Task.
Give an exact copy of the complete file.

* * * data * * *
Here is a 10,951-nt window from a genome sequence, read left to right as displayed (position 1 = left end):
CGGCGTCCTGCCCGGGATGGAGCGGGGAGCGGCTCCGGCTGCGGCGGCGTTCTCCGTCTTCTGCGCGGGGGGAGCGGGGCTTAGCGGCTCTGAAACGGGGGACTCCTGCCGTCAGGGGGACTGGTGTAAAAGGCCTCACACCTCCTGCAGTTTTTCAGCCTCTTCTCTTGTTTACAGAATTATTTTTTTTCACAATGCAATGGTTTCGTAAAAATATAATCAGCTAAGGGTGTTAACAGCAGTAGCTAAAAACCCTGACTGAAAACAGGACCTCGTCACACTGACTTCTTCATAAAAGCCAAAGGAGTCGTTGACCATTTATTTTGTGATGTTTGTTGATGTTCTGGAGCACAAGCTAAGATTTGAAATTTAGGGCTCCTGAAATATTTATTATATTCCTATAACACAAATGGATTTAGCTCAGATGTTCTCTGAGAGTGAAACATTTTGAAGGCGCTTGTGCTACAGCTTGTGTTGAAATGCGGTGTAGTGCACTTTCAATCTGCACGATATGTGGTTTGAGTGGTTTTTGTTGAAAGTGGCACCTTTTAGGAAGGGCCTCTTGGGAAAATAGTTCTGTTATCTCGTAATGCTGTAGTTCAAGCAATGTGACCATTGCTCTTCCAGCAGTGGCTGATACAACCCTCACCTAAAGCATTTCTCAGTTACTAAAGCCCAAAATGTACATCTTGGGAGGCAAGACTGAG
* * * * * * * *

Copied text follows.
Here is a 10,951-nt window from a genome sequence, read left to right as displayed (position 1 = left end):
CGGCGTCCTGCCCGGGATGGAGCGGGGAGCGGCTCCGGCTGCGGCGGCGTTCTCCGTCTTCTGCGCGGGGGGAGCGGGGCTTAGCGGCTCTGAAACGGGGGACTCCTGCCGTCAGGGGGACTGGTGTAAAAGGCCTCACACCTCCTGCAGTTTTTCAGCCTCTTCTCTTGTTTACAGAATTATTTTTTTTCACAATGCAATGGTTTCGTAAAAATATAATCAGCTAAGGGTGTTAACAGCAGTAGCTAAAAACCCTGACTGAAAACAGGACCTCGTCACACTGACTTCTTCATAAAAGCCAAAGGAGTCGTTGACCATTTATTTTGTGATGTTTGTTGATGTTCTGGAGCACAAGCTAAGATTTGAAATTTAGGGCTCCTGAAATATTTATTATATTCCTATAACACAAATGGATTTAGCTCAGATGTTCTCTGAGAGTGAAACATTTTGAAGGCGCTTGTGCTACAGCTTGTGTTGAAATGCGGTGTAGTGCACTTTCAATCTGCACGATATGTGGTTTGAGTGGTTTTTGTTGAAAGTGGCACCTTTTAGGAAGGGCCTCTTGGGAAAATAGTTCTGTTATCTCGTAATGCTGTAGTTCAAGCAATGTGACCATTGCTCTTCCAGCAGTGGCTGATACAACCCTCACCTAAAGCATTTCTCAGTTACTAAAGCCCAAAATGTACATCTTGGGAGGCAAGACTGAG